When flight engineer Donald Bell arrived at Elsham Wolds in early December he flew with P/O Len Young’s crew on operations from 16/17th December until he too joined F/Sgt Law’s crew for the Berlin sortie on 20th/21st January.
On 19th February 1944 P/O Frank Law’s crew appeared on the Battle Order for an operation against
Leipzig. The crew of Lancaster ND408 PM-
W/O F Law –
Sgt Donald Charles Bell –
F/Sgt Kenneth William Flowers – navigator from Forest Gate, Essex
Sgt C J D Baldwin –
Sgt Ronald Sydney Johnstone –
Sgt Albert Henry Daines –
Sgt Alfred John Bristow –
ND408 took off from Elsham Wolds at 23.25 and was one of four 103 Squadron Lancasters which did not return, one of a bomber force of 823 aircraft detailed of which 78 aircraft were lost.
Initial reports from the German Authorities Totenliste 204] coming to the squadron via the International Red Cross Committee outlined that a squadron aircraft had been shot down on 20th February 1944. Three members of the crew were named together with two unknowns who had been buried on 21st
Peter Hinchliffe’s book ‘The Other Battle’ includes a photograph of a 103 Squadron Lancaster after it was shot down. The caption reads:-
In December 1947 investigations by No. 24 Section, No. 4 Missing Research and Enquiry Unit RAF (Germany) revealed the circumstances of the loss of ND408. It transpired that at approximately 06.00hrs on 20th February 1944 a RAF Lancaster crashed in a field just south of the village of Atteln.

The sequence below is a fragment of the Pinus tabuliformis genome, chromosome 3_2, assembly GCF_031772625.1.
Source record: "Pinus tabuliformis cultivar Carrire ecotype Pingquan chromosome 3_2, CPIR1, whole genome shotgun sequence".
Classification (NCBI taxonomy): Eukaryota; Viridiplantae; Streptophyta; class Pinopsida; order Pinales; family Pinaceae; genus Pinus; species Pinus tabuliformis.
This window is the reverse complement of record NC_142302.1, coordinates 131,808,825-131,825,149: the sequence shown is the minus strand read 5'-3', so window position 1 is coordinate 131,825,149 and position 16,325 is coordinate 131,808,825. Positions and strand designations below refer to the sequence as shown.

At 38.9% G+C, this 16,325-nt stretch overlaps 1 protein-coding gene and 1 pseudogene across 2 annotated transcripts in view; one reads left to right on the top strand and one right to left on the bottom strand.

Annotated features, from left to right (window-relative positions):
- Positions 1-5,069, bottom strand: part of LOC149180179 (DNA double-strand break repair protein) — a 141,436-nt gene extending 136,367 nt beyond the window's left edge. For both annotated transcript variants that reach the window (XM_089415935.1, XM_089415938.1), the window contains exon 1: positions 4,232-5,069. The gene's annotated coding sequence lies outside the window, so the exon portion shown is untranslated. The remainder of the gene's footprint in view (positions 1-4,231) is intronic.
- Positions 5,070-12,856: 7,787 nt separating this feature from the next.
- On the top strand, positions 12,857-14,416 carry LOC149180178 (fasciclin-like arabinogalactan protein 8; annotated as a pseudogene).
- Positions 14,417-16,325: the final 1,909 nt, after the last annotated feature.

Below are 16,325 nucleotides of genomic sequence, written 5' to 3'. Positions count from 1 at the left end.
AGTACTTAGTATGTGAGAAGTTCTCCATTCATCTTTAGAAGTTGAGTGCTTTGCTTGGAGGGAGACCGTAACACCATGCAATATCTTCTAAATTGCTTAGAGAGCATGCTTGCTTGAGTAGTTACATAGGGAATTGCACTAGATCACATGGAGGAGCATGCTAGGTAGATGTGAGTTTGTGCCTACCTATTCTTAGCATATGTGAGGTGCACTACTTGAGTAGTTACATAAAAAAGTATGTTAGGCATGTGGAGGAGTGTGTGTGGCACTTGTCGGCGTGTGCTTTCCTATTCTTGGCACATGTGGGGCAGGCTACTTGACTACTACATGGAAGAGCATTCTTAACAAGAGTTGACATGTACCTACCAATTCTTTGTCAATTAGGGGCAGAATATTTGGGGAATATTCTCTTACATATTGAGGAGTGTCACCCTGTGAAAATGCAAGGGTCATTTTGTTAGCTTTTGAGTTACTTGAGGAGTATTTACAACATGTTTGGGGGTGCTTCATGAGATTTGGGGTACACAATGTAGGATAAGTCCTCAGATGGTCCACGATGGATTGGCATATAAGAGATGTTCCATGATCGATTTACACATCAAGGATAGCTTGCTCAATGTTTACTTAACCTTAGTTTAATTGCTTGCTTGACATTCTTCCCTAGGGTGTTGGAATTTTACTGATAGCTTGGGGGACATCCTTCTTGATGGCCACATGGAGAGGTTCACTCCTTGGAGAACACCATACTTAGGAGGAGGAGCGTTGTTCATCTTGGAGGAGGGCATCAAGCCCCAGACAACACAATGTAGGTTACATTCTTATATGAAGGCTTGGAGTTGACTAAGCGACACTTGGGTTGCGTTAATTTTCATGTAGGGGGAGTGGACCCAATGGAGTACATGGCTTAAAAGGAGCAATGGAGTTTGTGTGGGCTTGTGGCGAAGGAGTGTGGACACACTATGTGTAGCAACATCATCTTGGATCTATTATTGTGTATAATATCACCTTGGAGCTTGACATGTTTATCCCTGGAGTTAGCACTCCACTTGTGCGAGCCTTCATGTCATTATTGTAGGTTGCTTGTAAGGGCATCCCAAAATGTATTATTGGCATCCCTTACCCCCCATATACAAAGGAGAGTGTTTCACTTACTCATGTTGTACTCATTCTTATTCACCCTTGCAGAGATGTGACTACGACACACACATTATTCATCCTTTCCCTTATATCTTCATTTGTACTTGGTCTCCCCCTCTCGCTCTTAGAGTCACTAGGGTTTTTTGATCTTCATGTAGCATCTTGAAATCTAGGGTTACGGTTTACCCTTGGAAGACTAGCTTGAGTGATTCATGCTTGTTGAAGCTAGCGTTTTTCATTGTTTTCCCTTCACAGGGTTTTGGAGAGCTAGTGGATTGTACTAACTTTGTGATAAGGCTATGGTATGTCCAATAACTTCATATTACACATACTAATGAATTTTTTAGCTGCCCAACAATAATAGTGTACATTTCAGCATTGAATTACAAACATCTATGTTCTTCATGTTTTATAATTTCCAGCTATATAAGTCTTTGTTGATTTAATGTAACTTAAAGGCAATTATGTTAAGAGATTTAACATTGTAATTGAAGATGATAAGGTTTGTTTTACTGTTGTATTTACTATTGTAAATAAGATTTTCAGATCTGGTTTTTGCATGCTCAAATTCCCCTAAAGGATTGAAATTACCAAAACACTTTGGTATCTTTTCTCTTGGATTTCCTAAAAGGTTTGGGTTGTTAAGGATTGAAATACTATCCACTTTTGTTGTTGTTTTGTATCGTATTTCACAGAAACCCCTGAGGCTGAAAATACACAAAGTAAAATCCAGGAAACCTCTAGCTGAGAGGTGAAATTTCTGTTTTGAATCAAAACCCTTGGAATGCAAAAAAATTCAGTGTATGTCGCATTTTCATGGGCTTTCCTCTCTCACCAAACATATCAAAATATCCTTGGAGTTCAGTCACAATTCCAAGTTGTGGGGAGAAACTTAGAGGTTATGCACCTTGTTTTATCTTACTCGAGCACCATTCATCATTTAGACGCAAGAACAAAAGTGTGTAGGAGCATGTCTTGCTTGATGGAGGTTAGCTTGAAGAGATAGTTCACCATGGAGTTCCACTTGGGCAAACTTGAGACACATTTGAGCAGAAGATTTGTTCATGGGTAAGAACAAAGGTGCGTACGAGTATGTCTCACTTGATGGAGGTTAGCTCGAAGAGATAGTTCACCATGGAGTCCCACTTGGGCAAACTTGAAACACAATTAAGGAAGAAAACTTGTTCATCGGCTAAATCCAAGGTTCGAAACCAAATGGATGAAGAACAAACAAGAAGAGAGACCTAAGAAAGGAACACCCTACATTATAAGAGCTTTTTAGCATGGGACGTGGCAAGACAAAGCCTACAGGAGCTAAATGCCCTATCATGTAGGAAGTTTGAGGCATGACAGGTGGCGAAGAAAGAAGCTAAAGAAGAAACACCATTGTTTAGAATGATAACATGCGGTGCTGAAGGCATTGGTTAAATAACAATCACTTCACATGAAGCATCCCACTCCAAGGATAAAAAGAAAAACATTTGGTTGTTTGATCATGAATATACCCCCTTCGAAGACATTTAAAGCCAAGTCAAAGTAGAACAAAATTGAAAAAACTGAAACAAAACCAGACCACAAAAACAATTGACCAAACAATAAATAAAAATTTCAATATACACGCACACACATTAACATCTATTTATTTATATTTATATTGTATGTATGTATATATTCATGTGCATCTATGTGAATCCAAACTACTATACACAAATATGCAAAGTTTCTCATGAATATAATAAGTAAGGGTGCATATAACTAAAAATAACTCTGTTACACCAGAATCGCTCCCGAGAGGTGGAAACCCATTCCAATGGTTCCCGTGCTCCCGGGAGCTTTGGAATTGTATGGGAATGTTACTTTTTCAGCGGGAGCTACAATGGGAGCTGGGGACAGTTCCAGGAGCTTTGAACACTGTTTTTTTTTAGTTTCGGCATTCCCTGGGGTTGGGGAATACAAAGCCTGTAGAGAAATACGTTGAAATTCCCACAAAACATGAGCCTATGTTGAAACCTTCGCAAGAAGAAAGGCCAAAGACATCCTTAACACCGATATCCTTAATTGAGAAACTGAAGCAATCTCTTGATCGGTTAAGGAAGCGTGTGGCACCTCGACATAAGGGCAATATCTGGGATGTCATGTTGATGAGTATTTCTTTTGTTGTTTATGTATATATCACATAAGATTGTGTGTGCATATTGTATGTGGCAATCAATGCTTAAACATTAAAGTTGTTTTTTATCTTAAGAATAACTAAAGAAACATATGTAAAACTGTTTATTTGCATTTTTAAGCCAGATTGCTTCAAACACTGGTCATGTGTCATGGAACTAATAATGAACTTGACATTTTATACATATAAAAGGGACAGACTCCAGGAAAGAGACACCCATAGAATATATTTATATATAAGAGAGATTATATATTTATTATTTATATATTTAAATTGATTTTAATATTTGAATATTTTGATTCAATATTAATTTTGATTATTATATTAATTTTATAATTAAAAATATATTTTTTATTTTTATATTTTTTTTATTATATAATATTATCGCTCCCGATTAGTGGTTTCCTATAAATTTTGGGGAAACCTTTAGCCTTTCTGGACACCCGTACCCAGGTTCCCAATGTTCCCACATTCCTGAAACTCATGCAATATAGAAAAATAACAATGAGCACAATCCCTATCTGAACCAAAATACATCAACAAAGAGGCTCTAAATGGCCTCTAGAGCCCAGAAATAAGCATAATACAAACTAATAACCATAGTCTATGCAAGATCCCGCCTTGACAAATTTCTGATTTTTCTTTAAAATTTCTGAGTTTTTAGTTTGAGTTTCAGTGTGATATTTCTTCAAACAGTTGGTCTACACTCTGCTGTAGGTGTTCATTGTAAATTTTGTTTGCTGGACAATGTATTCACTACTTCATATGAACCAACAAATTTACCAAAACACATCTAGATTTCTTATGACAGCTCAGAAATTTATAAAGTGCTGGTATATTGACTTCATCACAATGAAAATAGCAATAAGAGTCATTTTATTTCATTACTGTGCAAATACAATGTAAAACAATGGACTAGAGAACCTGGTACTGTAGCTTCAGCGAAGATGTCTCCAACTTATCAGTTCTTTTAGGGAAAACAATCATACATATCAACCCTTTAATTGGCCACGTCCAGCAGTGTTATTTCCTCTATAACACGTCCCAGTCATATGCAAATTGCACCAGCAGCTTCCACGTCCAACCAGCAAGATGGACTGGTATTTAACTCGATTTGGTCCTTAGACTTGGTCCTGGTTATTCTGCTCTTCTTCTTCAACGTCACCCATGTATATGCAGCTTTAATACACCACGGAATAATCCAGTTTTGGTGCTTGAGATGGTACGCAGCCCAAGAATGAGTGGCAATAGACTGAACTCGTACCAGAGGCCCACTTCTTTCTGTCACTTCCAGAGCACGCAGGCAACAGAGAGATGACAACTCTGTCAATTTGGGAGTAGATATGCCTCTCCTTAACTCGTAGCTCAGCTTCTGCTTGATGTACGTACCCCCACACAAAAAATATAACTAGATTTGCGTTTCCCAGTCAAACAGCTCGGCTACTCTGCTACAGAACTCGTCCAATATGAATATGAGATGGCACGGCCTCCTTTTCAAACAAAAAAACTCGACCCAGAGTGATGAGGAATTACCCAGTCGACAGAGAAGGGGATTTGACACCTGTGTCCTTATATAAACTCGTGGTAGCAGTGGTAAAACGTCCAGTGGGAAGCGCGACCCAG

The aircraft had apparently been hit by flak which had damaged its tail and adversely affected the steering. The aircraft had not burnt and the bodies of five airmen were recovered.
Two of the crew had parachuted safely from the aircraft and been taken prisoner. Those who died were buried in the village cemetery.
It is conceivable that the crew had been trying to navigate home but knowing they had no chance of reaching the UK were searching for a suitable spot to crash-
The village of Atteln
The bodies of the five crewmen were exhumed from the village cemetery and reverently re-
It seems that Frank Law’s commission to P/O (171852) status had been approved just before his death, the promotion was gazetted on 17th March 1944, effective from 13th February 1944.
Tragically for the family Frank Law’s elder brother John, who also held a commission in the RAF was killed in the Far East on the day before ‘VJ-
Flight engineer Donald Bell passed away in December 2013. A different version of the loss of ND403 has now come to light from Donald Bell’s family. It transpires that four members of the crew had been killed instantly when ND408 was hit by fire from a night-
A survivor’s account of what happened.